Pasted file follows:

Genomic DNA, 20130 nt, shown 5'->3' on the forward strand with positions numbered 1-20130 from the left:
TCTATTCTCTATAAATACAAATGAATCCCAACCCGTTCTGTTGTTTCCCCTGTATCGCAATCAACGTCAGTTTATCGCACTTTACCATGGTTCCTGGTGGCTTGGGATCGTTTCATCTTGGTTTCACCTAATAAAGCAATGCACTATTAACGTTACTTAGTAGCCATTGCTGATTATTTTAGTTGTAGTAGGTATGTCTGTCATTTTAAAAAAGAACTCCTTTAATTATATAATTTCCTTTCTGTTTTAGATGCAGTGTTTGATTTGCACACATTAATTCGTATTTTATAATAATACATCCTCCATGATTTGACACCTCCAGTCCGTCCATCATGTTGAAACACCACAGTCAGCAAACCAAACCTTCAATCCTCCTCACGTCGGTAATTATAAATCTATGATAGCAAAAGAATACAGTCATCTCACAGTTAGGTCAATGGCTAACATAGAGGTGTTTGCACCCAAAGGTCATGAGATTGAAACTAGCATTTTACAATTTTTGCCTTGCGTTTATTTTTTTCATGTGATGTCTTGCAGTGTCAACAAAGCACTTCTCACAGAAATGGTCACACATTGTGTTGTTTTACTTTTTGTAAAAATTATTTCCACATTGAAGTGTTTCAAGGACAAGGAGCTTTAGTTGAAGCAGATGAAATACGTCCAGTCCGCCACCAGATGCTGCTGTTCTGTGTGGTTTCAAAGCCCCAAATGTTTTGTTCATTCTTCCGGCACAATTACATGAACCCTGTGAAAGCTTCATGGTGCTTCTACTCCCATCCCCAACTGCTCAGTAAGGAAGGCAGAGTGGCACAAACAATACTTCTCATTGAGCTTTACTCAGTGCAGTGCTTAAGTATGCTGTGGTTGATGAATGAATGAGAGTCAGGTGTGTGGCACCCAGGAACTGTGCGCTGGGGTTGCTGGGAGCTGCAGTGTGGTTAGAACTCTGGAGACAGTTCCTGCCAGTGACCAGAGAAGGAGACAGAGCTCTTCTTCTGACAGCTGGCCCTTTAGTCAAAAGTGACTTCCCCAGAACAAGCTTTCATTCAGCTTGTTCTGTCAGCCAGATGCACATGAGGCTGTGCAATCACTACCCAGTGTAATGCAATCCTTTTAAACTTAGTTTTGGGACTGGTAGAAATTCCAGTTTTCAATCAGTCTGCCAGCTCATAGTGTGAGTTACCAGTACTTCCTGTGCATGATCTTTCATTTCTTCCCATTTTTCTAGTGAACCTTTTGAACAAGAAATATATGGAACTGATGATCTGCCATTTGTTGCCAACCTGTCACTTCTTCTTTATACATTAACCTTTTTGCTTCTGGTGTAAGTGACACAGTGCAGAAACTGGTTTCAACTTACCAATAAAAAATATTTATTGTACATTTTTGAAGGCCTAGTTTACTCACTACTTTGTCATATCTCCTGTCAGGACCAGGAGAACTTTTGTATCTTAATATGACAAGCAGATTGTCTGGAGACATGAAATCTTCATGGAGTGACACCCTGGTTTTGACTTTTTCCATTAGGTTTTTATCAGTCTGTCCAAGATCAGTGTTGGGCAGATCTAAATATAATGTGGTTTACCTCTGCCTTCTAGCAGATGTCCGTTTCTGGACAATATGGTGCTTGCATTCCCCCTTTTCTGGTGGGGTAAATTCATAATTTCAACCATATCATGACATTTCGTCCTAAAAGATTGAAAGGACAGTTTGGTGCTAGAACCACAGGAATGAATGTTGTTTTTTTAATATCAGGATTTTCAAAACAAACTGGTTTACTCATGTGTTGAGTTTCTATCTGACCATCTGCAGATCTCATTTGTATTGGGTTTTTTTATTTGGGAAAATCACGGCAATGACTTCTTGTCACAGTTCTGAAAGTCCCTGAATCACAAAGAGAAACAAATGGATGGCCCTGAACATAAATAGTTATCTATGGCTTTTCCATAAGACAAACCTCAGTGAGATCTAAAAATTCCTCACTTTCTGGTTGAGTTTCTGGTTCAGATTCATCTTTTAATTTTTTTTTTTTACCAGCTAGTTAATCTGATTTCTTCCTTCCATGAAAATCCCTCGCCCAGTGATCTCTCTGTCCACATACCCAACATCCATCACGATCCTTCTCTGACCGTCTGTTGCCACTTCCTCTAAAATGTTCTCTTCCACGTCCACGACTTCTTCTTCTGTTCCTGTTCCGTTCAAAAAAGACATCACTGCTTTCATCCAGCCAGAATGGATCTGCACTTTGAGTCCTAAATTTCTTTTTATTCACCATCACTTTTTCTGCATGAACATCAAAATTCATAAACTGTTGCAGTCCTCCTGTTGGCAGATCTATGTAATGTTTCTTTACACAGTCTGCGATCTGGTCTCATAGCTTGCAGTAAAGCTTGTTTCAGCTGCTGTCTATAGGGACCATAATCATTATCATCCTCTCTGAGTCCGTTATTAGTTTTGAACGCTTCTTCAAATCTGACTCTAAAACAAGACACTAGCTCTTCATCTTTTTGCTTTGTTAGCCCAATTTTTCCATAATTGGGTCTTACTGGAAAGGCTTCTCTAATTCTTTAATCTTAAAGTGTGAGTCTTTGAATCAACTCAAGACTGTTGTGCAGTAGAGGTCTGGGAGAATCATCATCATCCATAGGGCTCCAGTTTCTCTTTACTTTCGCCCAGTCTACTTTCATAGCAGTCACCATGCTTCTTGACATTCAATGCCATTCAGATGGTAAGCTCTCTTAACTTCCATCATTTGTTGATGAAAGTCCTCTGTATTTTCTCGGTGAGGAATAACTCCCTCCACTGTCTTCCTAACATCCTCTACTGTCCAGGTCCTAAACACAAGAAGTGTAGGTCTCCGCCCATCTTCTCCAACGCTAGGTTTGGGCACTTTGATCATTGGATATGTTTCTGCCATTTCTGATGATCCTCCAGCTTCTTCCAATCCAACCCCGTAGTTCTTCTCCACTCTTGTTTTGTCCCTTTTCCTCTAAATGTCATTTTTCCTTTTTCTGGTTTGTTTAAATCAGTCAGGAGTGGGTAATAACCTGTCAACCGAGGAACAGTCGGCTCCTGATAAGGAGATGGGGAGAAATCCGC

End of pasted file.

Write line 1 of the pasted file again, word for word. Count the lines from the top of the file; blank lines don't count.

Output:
Genomic DNA, 20130 nt, shown 5'->3' on the forward strand with positions numbered 1-20130 from the left: